In the case of Mr Padmanabh Shankar vs Union Of India on 7 August 2019, the court held private viewing is not considered as a public exhibition on the OTT platforms. The Indian audience is not restricting their choice to domestic content and likewise, global citizens are watching Indian movies/TV series on OTT or Internet platforms. Can the government justify how it would be in “public interest” to shut our eyes to international TV series like Sex Education which is being aired even in Saudi Arabia?

Former information and broadcasting secretary Uday Kumar Varma said the step was long overdue. “Some people thought because the content was coming on the internet, it should become part of IT ministry. I suppose they have taken the decision based on content. News and entertainment content are both parts of I&B’s mandate. So irrespective of platform or medium, for instance, even today, the news if it comes on radio, TV or DTH, it is part of I&B’s mandate. It is an extension of that and to that extent logical,” he said.

Spokespersons of Amazon Prime, Netflix and the Internet and Mobile Association of India (IAMAI) did not respond to requests for a comment on the latest gazette notification.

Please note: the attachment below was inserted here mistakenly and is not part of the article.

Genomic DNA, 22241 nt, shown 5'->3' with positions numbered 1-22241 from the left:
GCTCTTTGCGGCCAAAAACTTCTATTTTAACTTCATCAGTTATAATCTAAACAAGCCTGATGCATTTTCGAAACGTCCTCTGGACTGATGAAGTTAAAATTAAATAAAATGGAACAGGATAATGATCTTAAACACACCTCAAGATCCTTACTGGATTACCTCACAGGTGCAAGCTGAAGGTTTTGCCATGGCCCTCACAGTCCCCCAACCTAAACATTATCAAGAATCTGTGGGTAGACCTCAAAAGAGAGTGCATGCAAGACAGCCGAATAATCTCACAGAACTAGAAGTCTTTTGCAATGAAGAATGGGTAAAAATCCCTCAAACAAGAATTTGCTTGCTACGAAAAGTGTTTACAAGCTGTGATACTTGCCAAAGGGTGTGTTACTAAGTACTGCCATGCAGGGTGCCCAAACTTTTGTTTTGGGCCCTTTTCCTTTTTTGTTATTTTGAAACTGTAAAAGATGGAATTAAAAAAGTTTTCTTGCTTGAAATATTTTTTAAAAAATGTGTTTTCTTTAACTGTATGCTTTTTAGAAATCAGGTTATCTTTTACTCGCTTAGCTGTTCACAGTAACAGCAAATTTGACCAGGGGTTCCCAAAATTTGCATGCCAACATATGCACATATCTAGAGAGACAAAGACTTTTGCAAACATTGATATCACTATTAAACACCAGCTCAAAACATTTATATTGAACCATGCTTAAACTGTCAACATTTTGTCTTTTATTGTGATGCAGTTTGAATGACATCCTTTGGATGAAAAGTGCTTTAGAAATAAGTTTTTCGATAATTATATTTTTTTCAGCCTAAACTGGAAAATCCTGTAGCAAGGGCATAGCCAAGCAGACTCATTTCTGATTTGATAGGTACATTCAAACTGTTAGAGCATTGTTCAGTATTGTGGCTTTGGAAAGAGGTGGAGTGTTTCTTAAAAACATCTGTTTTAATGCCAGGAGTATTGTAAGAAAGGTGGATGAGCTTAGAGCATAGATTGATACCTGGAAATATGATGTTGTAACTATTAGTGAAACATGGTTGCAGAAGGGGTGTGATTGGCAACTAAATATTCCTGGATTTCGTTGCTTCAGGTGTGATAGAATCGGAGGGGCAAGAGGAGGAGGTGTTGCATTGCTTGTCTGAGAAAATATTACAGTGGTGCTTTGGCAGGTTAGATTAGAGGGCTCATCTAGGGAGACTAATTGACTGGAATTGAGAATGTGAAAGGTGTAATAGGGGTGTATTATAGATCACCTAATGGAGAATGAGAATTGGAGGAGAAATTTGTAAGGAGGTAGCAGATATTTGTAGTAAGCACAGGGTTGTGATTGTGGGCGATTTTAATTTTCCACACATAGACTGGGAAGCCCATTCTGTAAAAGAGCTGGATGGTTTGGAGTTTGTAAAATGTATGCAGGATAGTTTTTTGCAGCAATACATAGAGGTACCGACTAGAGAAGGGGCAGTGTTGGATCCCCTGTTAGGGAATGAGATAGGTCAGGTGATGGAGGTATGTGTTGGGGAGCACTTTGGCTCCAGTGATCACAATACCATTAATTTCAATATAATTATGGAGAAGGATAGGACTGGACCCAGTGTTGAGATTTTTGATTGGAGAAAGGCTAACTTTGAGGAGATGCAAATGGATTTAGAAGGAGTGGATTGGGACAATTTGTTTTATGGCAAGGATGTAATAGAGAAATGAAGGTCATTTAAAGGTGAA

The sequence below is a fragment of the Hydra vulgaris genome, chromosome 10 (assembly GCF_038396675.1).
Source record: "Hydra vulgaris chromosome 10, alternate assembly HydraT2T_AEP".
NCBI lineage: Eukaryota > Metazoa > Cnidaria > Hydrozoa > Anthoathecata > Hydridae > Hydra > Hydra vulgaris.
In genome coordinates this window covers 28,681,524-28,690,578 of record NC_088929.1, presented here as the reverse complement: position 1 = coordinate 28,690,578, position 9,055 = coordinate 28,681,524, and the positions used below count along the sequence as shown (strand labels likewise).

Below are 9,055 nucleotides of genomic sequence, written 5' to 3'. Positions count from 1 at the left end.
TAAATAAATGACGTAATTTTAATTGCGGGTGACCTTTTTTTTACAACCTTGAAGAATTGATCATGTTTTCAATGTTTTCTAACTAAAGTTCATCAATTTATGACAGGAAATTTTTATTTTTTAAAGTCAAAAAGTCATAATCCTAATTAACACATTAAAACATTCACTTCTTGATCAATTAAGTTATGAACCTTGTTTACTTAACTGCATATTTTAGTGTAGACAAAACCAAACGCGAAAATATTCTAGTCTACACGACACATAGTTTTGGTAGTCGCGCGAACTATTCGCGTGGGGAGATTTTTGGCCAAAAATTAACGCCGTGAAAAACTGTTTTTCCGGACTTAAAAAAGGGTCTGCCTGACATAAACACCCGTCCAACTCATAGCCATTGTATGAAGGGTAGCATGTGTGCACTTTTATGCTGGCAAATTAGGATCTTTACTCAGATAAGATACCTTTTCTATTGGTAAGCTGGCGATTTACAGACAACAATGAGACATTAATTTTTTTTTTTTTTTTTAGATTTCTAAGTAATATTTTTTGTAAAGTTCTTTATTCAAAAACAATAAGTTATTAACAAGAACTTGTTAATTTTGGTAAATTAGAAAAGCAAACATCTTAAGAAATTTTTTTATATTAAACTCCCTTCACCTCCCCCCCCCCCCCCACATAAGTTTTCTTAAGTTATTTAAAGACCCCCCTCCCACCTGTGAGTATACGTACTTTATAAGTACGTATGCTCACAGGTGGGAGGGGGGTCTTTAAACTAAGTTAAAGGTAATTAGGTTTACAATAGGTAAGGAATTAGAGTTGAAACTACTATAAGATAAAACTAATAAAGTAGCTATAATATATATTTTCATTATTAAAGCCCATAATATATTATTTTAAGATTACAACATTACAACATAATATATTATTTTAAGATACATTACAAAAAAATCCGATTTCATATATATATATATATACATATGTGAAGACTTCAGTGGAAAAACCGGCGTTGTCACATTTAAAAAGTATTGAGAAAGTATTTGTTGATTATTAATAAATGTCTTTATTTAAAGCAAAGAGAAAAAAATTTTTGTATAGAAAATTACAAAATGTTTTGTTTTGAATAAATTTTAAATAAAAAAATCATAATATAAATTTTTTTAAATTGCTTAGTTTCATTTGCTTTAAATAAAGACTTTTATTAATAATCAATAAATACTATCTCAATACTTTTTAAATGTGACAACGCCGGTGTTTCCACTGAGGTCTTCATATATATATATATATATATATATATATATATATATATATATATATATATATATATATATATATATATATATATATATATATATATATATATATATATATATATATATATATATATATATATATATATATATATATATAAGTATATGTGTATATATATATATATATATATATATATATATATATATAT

Some producers who have released titles on such OTT platforms said the move could put them at a disadvantage. “This desperation for control of free speech and expression does not augur well. I am currently very disappointed,” filmmaker Hansal Mehta told PTI.

THE AIR OF ANONYMITY

Some questions remain unanswered that –

  • Will the government be discussing with stakeholders before implementing new regulations?Some experts believe that there is a trend in the making. First, the government added a regulatory structure around foreign direct investment (FDI) and now, it’s looking to regulate content.
  • Would the government impose stricter standards of artistic freedom to be applied to the OTT platform, considering – unlike broadcasting programmes, the OTT viewer has complete control of what to watch, where and how to watch.
  • How will user-generated content be regulated on platforms like YouTube, Facebook and others? How will digital news media be defined?
  • Will every news organisation on the internet will have to register itself? Not every news publication exists in the brick-and-mortar world, some are only digital. The freedom to register a website and dispense content at a minimal cost is of the primary pros of being on the internet.